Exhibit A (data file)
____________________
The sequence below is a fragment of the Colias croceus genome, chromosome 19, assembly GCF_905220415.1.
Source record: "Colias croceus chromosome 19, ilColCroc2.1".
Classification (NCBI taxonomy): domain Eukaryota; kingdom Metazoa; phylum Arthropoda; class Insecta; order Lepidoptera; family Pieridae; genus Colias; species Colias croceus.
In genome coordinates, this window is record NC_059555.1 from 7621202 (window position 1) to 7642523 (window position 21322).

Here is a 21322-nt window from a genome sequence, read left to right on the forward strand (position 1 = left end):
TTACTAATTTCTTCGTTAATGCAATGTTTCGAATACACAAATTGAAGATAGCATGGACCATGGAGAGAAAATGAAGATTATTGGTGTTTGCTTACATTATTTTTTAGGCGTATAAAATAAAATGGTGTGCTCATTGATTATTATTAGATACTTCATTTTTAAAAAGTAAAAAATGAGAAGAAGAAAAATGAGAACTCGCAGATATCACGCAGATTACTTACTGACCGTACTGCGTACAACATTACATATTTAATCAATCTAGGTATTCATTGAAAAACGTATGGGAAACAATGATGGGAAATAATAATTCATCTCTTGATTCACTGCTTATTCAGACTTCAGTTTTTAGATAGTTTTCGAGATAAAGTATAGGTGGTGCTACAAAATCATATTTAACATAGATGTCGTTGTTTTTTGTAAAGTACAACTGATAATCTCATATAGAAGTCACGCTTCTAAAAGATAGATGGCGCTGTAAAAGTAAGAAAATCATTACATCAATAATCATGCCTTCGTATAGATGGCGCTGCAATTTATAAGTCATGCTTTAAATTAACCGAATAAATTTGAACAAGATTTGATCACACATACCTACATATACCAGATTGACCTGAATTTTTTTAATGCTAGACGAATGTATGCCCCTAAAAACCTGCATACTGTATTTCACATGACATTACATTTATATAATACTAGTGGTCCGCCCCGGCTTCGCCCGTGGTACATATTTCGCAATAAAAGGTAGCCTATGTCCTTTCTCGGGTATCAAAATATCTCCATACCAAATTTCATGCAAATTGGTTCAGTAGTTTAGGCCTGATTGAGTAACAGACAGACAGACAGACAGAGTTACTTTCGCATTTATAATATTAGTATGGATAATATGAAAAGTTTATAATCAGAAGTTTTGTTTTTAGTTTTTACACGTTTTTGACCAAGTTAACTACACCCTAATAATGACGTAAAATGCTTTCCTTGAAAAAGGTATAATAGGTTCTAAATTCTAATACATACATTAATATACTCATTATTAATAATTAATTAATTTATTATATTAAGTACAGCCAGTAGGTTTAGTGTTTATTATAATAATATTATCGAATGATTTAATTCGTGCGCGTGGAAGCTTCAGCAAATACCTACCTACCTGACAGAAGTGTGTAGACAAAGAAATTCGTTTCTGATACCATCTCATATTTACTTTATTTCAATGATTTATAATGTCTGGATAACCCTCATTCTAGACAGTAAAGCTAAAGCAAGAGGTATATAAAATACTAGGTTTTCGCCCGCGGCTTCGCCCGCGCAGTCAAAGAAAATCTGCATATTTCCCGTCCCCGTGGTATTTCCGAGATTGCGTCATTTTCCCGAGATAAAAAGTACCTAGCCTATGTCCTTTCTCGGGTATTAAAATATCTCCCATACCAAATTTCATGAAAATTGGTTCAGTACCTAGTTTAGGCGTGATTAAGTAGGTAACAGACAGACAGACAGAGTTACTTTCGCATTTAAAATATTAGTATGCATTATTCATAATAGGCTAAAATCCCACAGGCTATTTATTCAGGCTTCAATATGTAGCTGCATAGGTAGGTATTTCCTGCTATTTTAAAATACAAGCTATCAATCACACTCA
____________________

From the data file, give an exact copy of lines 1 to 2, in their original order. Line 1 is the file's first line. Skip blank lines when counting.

The sequence below is a fragment of the Colias croceus genome, chromosome 19, assembly GCF_905220415.1.
Source record: "Colias croceus chromosome 19, ilColCroc2.1".